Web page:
A young woman's chances of surviving a heart attack depend on her postcode

March 14, 2000

Regional variation in incidence and case fatality of myocardial infarction among young women in England, Scotland, and Wales 2000; 54:293B8

Young women in Scotland are four times more likely to have a heart attack than young women in the South of England, but almost twice as likely to survive as their English counterparts. These findings were not affected by age or whether the women smokedCrisk factors traditionally implicated in the likelihood of heart disease and survivalCshows the research in the Journal of Epidemiology and Community Health.

The research team examined the rate of heart attacks and resulting deaths among more than 1000 women aged between 16 and 44 in the UK between 1993 and 1995. National rates were deduced from population data and mortality statistics.

The results showed striking regional variations in both the likelihood of suffering a heart attack and dying from it, with women in Scotland four times as likely to have a heart attack as women in the South of England. As well as Scotland, relatively high rates were found in North Wales and a belt stretching from Liverpool to Hull, South Wales and South West England. But women from the South of England were almost twice as likely to die from their heart attack as women in Scotland, and rates in London alone were twice those of Liverpool.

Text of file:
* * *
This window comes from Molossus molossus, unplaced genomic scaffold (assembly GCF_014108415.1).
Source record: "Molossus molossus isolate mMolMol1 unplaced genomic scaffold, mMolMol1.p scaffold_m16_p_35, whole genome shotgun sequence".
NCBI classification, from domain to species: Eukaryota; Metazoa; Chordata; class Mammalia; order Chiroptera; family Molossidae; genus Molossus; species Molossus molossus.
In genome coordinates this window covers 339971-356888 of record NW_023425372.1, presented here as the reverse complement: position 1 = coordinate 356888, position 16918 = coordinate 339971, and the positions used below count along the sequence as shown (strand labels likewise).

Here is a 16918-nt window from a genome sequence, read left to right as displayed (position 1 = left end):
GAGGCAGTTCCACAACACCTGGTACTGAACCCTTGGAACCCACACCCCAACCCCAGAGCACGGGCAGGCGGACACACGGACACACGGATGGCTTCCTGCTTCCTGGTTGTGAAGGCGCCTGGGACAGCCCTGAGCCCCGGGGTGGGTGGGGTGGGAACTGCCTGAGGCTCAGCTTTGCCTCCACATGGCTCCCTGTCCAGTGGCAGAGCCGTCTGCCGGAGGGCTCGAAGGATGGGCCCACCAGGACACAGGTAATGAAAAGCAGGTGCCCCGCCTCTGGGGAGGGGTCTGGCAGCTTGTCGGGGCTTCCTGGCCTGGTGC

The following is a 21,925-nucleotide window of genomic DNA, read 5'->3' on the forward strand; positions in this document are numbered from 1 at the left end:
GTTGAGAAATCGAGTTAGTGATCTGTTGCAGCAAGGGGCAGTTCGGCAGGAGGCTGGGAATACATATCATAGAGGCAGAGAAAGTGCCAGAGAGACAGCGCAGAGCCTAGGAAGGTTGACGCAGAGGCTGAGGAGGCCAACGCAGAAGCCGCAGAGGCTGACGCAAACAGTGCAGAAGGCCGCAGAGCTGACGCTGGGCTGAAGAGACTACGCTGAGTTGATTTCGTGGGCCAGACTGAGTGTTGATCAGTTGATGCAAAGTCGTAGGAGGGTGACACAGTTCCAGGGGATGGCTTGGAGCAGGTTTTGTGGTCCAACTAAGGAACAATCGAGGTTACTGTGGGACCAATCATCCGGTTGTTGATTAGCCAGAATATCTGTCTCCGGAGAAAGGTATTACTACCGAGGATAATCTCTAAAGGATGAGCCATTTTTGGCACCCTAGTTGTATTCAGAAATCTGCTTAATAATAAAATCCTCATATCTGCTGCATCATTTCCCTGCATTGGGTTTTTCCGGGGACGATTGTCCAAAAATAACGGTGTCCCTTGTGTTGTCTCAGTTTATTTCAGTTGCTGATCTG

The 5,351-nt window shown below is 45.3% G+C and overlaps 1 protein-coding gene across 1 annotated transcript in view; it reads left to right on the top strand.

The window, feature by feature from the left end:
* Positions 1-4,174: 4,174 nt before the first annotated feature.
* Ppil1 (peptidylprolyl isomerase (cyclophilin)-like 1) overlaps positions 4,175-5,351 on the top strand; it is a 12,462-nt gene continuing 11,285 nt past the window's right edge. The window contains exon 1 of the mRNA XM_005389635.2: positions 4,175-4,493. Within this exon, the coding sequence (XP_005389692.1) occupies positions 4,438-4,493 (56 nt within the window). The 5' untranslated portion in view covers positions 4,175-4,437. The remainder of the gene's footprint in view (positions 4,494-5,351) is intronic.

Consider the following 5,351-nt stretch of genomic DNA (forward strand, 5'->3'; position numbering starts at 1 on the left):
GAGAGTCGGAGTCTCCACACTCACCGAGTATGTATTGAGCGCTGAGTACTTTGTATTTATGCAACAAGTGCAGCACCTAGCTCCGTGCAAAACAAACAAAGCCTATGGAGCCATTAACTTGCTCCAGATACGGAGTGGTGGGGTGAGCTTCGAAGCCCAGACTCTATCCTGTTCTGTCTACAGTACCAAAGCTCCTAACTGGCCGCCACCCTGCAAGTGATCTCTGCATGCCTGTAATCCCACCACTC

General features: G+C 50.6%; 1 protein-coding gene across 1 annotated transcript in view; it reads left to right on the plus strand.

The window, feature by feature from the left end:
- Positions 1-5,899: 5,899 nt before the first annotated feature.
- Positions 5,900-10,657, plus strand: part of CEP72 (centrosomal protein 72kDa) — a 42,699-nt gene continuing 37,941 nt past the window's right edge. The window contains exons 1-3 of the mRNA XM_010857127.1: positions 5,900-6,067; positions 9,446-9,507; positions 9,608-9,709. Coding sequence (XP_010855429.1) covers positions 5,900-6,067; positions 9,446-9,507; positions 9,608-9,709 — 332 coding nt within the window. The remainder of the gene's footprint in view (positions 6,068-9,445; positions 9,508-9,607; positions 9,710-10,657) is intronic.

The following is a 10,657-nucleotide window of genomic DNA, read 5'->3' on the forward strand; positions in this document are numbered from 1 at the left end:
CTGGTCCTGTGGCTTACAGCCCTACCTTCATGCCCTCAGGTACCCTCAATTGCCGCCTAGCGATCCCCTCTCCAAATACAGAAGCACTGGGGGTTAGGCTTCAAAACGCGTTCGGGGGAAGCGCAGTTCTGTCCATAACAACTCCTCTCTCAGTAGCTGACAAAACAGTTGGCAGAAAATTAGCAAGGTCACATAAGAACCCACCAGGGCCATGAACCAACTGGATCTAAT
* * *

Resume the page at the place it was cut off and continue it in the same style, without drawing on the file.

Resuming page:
The authors suggest that among the various possible explanations, differences in the likelihood of dying may be related to ambulance response times. Previous research has indicated that if a heart attack victim has to wait more than eight minutes for an ambulance, they are significantly more likely to die. During the period of study, the average ambulance response time of eight minutes or less was 61 per cent in Scotland and 54 per cent in England; in London it was 13 per cent compared with 75 per cent in the Liverpool area.

Dr Nick Dunn, Drug Safety Research Unit, Southampton. ndunn@dsru.u-net.com

BMJ Specialty Journals

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